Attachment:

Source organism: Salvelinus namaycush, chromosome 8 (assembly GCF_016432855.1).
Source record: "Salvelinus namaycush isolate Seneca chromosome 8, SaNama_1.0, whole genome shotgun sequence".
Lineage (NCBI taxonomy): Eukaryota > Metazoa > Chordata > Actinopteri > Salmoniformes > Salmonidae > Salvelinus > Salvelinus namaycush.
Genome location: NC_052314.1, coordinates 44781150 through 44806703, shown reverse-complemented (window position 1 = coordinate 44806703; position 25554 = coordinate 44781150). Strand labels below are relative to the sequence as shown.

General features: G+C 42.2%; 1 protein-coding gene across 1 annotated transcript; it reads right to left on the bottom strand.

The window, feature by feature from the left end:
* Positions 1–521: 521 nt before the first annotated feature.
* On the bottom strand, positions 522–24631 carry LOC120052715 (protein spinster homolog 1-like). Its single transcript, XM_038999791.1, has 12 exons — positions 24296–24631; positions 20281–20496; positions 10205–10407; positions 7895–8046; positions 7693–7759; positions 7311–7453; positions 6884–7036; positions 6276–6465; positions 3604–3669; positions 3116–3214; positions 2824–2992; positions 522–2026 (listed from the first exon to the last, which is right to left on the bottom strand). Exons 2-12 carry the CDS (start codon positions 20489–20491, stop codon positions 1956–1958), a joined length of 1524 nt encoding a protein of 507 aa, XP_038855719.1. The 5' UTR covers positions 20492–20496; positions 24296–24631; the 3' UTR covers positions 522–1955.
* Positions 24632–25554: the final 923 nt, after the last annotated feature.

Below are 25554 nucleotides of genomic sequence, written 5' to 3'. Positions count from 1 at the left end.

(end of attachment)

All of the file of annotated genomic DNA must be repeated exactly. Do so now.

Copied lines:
Source organism: Salvelinus namaycush, chromosome 8 (assembly GCF_016432855.1).
Source record: "Salvelinus namaycush isolate Seneca chromosome 8, SaNama_1.0, whole genome shotgun sequence".
Lineage (NCBI taxonomy): Eukaryota > Metazoa > Chordata > Actinopteri > Salmoniformes > Salmonidae > Salvelinus > Salvelinus namaycush.
Genome location: NC_052314.1, coordinates 44781150 through 44806703, shown reverse-complemented (window position 1 = coordinate 44806703; position 25554 = coordinate 44781150). Strand labels below are relative to the sequence as shown.

General features: G+C 42.2%; 1 protein-coding gene across 1 annotated transcript; it reads right to left on the bottom strand.

The window, feature by feature from the left end:
* Positions 1–521: 521 nt before the first annotated feature.
* On the bottom strand, positions 522–24631 carry LOC120052715 (protein spinster homolog 1-like). Its single transcript, XM_038999791.1, has 12 exons — positions 24296–24631; positions 20281–20496; positions 10205–10407; positions 7895–8046; positions 7693–7759; positions 7311–7453; positions 6884–7036; positions 6276–6465; positions 3604–3669; positions 3116–3214; positions 2824–2992; positions 522–2026 (listed from the first exon to the last, which is right to left on the bottom strand). Exons 2-12 carry the CDS (start codon positions 20489–20491, stop codon positions 1956–1958), a joined length of 1524 nt encoding a protein of 507 aa, XP_038855719.1. The 5' UTR covers positions 20492–20496; positions 24296–24631; the 3' UTR covers positions 522–1955.
* Positions 24632–25554: the final 923 nt, after the last annotated feature.

Below are 25554 nucleotides of genomic sequence, written 5' to 3'. Positions count from 1 at the left end.